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Archive for May, 2014

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Do you personally enjoy writing? Do you find it more difficult than speaking, reading, or listening? I’m a writer at heart, and even I would answer yes.

That realization has been at the heart of my exploration of how to teach and encourage writing.

Recently, I read an article in The Reading Teacher titled “Inquiry about Learning and Learners: Why do we find writing so hard? Using journals to inquire into our teaching.” The article was about teachers struggling to reflect in journals about their own teaching. Instead, teachers found study group sessions in which they shared perspectives on what was happening in their classrooms or read and discussed articles on teaching more valuable. They enjoyed journaling about their teaching experience least even though they actually found the reflection process helpful:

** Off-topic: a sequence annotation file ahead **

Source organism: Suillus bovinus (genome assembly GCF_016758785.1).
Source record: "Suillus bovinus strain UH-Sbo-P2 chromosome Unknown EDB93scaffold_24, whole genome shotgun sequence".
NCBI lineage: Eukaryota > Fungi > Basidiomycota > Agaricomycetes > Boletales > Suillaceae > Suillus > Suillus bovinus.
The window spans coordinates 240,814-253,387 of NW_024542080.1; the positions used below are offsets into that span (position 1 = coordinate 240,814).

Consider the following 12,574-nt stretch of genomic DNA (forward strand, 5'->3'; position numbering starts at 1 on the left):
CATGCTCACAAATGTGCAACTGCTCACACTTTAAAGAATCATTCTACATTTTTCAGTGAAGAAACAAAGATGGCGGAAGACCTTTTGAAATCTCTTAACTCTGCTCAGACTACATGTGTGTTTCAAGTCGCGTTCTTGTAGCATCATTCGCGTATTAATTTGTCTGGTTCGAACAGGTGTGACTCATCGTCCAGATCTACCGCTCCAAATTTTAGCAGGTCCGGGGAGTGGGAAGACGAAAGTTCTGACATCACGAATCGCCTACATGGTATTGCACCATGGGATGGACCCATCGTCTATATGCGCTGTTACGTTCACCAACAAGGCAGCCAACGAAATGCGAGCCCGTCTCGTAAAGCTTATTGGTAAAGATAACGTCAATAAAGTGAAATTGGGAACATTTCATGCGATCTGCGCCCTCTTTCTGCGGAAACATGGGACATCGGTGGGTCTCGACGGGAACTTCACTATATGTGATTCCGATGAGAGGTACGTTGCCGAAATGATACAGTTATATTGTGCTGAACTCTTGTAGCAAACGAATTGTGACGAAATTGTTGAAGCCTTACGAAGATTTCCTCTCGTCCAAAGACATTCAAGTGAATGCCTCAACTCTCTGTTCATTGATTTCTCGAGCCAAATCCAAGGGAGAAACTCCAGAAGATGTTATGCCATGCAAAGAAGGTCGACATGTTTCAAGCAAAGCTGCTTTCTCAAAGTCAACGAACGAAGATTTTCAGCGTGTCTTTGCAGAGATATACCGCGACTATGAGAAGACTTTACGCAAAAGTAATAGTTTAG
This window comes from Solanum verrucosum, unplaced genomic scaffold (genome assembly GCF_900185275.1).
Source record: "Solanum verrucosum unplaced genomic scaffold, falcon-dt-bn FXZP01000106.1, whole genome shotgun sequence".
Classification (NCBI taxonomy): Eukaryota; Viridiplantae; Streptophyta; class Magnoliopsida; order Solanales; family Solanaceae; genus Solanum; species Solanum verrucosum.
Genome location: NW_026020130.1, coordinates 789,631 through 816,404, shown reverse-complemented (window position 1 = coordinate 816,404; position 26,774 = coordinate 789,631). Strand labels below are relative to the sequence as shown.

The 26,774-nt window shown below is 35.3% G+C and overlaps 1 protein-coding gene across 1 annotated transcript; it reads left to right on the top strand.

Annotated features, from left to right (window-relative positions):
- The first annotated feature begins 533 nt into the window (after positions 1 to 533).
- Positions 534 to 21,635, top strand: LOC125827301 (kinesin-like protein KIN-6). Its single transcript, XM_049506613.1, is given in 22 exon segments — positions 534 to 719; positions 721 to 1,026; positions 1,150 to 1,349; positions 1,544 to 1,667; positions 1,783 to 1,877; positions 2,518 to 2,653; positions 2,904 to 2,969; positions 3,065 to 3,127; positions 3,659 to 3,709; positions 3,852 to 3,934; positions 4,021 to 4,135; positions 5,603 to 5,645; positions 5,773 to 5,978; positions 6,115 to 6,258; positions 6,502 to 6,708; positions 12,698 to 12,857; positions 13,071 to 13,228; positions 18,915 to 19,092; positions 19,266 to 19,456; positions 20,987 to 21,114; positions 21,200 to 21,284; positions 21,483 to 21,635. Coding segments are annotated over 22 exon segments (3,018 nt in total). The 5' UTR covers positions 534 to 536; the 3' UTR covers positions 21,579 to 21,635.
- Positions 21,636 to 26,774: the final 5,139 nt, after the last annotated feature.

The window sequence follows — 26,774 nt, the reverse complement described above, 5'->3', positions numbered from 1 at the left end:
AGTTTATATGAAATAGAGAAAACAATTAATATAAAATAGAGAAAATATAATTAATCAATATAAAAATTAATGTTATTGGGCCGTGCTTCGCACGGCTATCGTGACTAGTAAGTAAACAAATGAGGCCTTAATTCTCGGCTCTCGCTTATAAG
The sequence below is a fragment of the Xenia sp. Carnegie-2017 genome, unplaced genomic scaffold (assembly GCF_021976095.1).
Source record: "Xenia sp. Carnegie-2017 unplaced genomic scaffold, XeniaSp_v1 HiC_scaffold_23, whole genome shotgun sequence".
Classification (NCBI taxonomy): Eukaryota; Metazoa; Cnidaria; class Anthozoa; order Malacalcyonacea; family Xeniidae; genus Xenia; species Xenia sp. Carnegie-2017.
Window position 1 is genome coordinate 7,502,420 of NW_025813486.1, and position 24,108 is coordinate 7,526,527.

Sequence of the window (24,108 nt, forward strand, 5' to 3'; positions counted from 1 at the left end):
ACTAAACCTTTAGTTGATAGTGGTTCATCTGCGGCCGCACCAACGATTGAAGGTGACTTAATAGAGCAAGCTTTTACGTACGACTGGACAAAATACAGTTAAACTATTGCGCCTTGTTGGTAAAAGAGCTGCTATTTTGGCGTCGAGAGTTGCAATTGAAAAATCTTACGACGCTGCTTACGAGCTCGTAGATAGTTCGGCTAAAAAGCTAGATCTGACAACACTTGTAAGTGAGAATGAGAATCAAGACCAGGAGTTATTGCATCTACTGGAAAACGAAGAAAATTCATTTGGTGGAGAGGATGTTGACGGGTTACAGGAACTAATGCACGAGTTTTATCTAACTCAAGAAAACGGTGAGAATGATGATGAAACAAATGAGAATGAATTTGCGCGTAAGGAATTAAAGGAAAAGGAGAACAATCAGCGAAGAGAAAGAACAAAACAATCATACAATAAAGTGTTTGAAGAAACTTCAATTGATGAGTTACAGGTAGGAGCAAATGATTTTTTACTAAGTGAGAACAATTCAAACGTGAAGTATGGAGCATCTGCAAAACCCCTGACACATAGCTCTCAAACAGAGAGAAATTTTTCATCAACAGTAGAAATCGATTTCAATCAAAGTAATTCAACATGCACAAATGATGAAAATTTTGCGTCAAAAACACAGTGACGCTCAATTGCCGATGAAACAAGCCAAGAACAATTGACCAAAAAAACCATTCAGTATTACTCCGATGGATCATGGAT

“But despite the fact that two thirds of us did not like journal writing and did not want to continue, the writing we did in journals was much more reflective than the talk that took place during study group.” They value group study, but recognize that writing provides greater reflection.

What a fascinating paradox!

The researchers in the group found that, among the problems that the teachers identified with journal writing, two stood out and “seemed to be more significant in explaining why writing was so hard for most of us”:

  • having prior difficulty with journal writing
  • writing as a stressful, difficult endeavor

Wow, that sounds like what many of my students experience; yet, these were teachers – some of them writing teachers!

The researchers recognized that, unlike social, collaborative study groups where teachers build upon each other’s ideas, writing is an individualistic activity. The writer is alone without the richly supportive and interactive environment of the group. Journal writing (blogging essentially) became for many teachers “emotionally troublesome and even threatening.”

If teachers are using that language, what might some of our reluctant students be experiencing?!

Fortunately, the researchers (teachers themselves, remember) offer some strategies that I believe would work equally well with students struggling to write.